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Soaked in Bleach
Some of the Things That Molecules Do
The Venus Project: Paradise or Oblivion
Should I Die
Hunger at Sea
The Putin Interviews 1of4
Murph: The Protector
Cowspiracy: The Sustainability Secret
I am Bolt
The Kingdom How Fungi Made Our World
History of the World in Two Hours
Tony Robbins I Am Not Your Guru
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Queen Live at Wembley Stadium 1of2
One of the world's biggest bands return to the scene of their Live Aid triumph a year earlier to play all their greatest hits in front of a packed Wembley Stadium.
Everything is done right and to perfection here. There is a majesty in the filming and editing that is missing in the other performances. Maybe it's the energy of this awesome Wembley crowd. Shot just before sunset, the transition to night time is magic and Freddie commands! He is loved by and connected to the crowd like very few performers. The sound is stellar, Brian is in great form, the harmonies are spot on, it is incredible to realize this wall of great sound is coming mostly from a live trio.
Queen Live at Wembley Stadium
Alejandro Jodorowsky's daring and psychedelic films of the early 1970's, 'El Topo' and 'The Holy Mountain', cemented his status as the Godfather of the Midnight Movie. In 1974, he began work on his next film, possibly the most ambitious film ever attempted. In the pre-Star War era, Jodorowsky’s adaptation of Frank Herbert’s classic sci-fi novel DUNE was poised to change cinema forever. His DUNE would star Brontis Jodorowsky, Alejandro's own 12 year old son, alongside Orson Welles, Mick Jagger, David Carradine and even Salvador Dali. The team of assembled visual artists were some of the most provocative talents of the era, including H.R. Giger, Chris Foss, and Jean ‘Moebius’ Giraud. The groundbreaking special effects were under the control of Dan O'Bannon and the soundtrack would be created by Pink Floyd and the French prog-rock masters, Magma.
For two years, Jodorowsky and his team of 'Spiritual Warriors' worked night and day on the massive task of creating the fabulous world of DUNE. In order to secure the necessary Hollywood funding, they created over 3,000 storyboards, numerous paintings, incredible costumes, and an outrageous, moving, and powerful screenplay. In the words of Jodorowsky’s producer, Michel Seydoux, 'It should have been enough. But it wasn’t.' Through intimate and honest conversations with Jodorowsky, filmed over the span of three years, plus interviews with legends and luminaries including H.R. Giger (artist, ALIEN), Gary Kurtz (producer, STAR WARS) and Nicolas Winding Refn (director, DRIVE and THE NEON DEMON), as well as never-before-seen realizations of Jodorowsky’s mind-blowing psychedelic space opera, director Pavich's film finally unearths the full saga of 'THE GREATEST MOVIE NEVER MADE'.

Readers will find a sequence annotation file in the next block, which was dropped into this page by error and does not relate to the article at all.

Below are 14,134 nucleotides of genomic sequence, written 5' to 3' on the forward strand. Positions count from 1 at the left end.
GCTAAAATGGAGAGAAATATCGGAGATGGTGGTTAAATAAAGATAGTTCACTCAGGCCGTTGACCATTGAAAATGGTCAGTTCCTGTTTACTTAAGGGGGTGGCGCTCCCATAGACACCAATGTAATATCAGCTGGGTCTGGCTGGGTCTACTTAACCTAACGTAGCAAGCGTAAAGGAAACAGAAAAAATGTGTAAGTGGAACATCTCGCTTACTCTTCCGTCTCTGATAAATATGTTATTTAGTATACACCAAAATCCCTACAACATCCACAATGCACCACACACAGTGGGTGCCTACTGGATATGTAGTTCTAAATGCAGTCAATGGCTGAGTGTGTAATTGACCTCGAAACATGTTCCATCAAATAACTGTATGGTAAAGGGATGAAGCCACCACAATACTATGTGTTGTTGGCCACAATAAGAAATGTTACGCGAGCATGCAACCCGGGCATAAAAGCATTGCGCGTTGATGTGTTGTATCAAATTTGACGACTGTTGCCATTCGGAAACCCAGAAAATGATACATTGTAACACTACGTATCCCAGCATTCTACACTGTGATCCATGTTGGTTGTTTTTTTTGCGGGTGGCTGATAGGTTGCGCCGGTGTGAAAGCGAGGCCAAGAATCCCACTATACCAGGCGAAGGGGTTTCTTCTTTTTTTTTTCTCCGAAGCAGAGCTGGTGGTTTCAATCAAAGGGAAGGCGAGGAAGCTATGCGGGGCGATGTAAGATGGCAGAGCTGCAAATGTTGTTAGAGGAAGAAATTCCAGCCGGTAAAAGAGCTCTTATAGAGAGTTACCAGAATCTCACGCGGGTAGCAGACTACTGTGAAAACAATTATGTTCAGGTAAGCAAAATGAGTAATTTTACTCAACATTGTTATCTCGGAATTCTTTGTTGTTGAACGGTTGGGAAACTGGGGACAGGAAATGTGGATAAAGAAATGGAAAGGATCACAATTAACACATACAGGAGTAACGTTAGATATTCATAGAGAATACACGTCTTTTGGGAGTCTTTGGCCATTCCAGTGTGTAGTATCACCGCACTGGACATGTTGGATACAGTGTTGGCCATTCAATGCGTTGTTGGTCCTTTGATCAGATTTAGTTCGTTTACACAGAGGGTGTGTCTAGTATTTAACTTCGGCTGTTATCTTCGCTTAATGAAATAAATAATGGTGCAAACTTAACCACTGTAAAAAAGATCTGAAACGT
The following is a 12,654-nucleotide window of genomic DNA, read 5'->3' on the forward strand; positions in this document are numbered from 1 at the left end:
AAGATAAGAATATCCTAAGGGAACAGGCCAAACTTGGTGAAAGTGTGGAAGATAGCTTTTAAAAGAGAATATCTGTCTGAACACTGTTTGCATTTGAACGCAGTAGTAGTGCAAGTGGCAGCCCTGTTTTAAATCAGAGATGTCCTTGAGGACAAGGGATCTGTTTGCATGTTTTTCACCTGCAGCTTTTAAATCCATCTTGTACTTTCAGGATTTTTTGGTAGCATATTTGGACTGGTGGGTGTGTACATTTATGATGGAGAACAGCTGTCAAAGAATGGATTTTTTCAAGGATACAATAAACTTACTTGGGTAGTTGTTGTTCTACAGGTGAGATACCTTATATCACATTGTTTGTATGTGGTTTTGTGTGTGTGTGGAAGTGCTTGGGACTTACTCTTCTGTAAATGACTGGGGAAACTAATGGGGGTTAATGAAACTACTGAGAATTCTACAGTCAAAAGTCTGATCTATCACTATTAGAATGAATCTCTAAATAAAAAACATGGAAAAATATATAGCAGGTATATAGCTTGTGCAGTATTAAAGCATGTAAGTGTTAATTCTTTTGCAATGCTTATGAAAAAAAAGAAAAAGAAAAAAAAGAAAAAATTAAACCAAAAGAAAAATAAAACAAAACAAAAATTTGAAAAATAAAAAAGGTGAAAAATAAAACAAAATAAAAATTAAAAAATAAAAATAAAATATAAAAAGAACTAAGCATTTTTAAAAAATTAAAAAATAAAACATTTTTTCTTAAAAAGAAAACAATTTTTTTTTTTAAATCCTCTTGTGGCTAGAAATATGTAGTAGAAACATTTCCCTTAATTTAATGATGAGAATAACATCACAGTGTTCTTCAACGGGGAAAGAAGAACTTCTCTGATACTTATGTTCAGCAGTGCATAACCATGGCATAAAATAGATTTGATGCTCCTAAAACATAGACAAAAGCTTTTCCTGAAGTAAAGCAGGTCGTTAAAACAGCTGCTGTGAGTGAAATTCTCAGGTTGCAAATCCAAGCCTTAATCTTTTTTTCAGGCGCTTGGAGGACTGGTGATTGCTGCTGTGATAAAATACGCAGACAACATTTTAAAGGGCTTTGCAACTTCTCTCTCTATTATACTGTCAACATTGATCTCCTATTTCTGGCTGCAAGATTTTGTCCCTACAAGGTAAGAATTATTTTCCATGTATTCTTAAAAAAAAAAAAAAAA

Fleetwood Mac Live in Boston 1of2
Having sold an amazing amount of records, and gone through tumultuous personal problems that would have finished off most bands, Fleetwood Mac have created an enduring legacy for themselves. The band are captured performing live on 23–24 September 2003 at the FleetCenter (now known as the TD Garden) in Boston, Massachusetts during the group's Say You Will Tour, before a specially invited audience of industry insiders and friends.
Fleetwood Mac Live in Boston
From Here to InFinite 1of2
The documentary tells the story of the pioneering and influential British heavy rock band Deep Purple, with cameras also following them as they enter the studio to record a new album. The film accompanies five legendary musicians on their moving journey to Nashville to record their latest album 'inFinite' and once again find out that the power of music and friendship will never end.
As close as in this 90-minute film, Deep Purple never had cameras close by. The studio album 'inFinite' of the recently recorded Rock and Roll Hall of Fame musicians was released on April 7, 2017.
Deep Purple: From Here to InFinite
Virgilio Martínez is the chef/owner of Central, a restaurant in Lima, Peru that currently sits at number four on the World’s 50 Best Restaurants list. After a decade spent cooking in kitchens around the world, Martínez only found his true identity as a chef when he began exploring the different regions of his native Peru, from the ocean to the Andes. While some chefs are obsessed with a 'sense of place,' Martínez strives to offer his guests a sense of many places — entire ecosystems over the course of a tasting menu.
Martínez always had an adventurous spirit, but growing up in Peru during the 70s and ‘80s meant that many parts of the country were closed off to him. As a teenager, he learned that pursuing a career in the kitchen would allow him the freedom to travel all over the world. The chef ended in charge of a restaurant in Madrid. This is really where Virgilio started to develop his experimental style. Martínez decided to leave Spain to go and work on opening his own restaurant in Peru. He decided to explore the idea of cooking dishes based on altitudes and ecosystems. Martínez runs Central’s kitchen with his wife, Pia León. They developed the altitude-based menu concept together. Martínez’s sister, Malena, has a science background, so he brought her on as part of the team to explore different terrains in search of ingredients that they could use at the restaurant. Virgilio remarks: 'We use 180 ingredients, and 50 percent of them are unknown.' The altitude-themed tasting menu was introduced in 2012, and the following year, Central landed at the bottom of the World’s 50 Best Restaurants list. Two years later, it soared to number four.
George Harrison Living in the Material World
Cosmos: A Spacetime Odyssey
The Human Body
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